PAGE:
On January 26, 1926, John Logie Baird, a Scottish inventor, gave the first public demonstration of a true television system in London. Baird’s invention was a pictorial-transmission machine that he called a “televisor”. Here are 5 amazing facts you didn't know about the history of television...
The First Television Image Was Transmitted in 1925 The first image transmitted for television was done by John Logie Baird and starred a ventriloquist's dummy. It wasn’t easy for Baird to show off his invention because few people believed he had invented what he claimed. When, for example, he went to the newspaper Daily Express, the editor thought Baird wasn’t quite right in the head. He reportedly said that Baird claimed to have a machine where wireless could be used to see images. The editor warned a reporter to watch Baird closely because he might be armed with a razor.
The First Color Television Broadcast Took Place in 1951 The first color television program, simply titled “Premiere,” was broadcast commercially by CBS on June 25, 1951. The big problem with the broadcast was that all the television sets at that time only showed images in black-and-white. So-called field-sequential television sets with limited color came out in September of that same year, but the production of these sets was halted because of the Korean War. Additionally, field-sequential color systems were superseded by the NTSC system by 1953.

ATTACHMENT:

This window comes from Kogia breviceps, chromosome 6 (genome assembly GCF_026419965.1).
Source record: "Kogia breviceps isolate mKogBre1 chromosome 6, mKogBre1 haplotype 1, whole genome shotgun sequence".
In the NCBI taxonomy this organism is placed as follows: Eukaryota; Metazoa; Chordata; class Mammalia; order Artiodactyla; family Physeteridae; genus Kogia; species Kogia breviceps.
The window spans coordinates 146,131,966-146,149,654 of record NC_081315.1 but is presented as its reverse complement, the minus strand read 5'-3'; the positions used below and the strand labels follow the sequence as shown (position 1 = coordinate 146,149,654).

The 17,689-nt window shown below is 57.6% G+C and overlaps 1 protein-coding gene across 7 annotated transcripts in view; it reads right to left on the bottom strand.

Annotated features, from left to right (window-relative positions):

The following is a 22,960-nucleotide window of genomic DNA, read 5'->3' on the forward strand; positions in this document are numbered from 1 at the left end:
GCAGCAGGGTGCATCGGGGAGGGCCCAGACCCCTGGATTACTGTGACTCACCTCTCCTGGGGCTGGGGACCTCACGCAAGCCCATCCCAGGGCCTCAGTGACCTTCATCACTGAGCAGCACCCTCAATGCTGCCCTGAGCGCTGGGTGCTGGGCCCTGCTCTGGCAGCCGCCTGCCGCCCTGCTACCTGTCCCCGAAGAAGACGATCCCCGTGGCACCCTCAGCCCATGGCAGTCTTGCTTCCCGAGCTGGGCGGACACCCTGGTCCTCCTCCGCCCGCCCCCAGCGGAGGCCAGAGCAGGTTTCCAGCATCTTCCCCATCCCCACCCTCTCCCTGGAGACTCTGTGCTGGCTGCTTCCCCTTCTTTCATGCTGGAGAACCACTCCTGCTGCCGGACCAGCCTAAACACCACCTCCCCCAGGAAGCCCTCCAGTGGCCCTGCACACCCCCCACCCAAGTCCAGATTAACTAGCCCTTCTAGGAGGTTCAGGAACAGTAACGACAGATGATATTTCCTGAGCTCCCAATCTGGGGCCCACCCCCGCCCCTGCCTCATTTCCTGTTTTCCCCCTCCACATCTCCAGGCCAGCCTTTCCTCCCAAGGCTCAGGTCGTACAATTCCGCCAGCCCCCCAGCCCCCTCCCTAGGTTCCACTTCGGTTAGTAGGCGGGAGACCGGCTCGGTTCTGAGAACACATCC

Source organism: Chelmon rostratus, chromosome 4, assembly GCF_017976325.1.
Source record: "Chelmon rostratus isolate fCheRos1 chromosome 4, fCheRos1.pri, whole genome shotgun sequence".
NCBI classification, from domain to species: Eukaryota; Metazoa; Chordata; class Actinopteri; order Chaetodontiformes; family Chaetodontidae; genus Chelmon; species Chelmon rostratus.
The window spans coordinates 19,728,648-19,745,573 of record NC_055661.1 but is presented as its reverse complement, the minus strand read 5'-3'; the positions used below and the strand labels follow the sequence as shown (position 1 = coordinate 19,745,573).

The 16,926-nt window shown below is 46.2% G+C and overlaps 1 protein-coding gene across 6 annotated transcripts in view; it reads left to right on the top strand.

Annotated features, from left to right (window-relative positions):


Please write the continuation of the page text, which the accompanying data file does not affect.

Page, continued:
The First Color Television Set Was Really Expensive The first color television set, the RCA CT-100, was introduced on December 30, 1953, but came with a shocking price tag of $1,000, which would be the equivalent of around $9,500 today. Several weeks later, the prototype of their 15-inch model set was shipped to dealers in time for the Rose Bowl Parade in New York, which was being broadcast on New Year’s Day. Admiral came out with its own 15-inch television model several weeks later, which sold for $1,175 or equal to about $11,000 today.
During World War II, the BBC Shut Down The plug got pulled on BBC television several days before Britain made its declaration of war on Germany during World War II. And it stayed off the air for nearly seven years. The last program to air before the BBC went dark was a cartoon starring Mickey Mouse. When the BBC came back on in 1946, the first thing viewers saw was the same Mickey Mouse cartoon that the station had ended with.
The First Commercial Aired on Television Cost $9
The first TV commercial appeared on July 1, 1941, during a Brooklyn Dodgers and Philadelphia Phillies baseball game. The advertisement was for Bulova Watch and lasted a total of 20 seconds and cost $9. In comparison, a 30-second ad that aired during the last Super Bowl cost an eye-watering $5 million!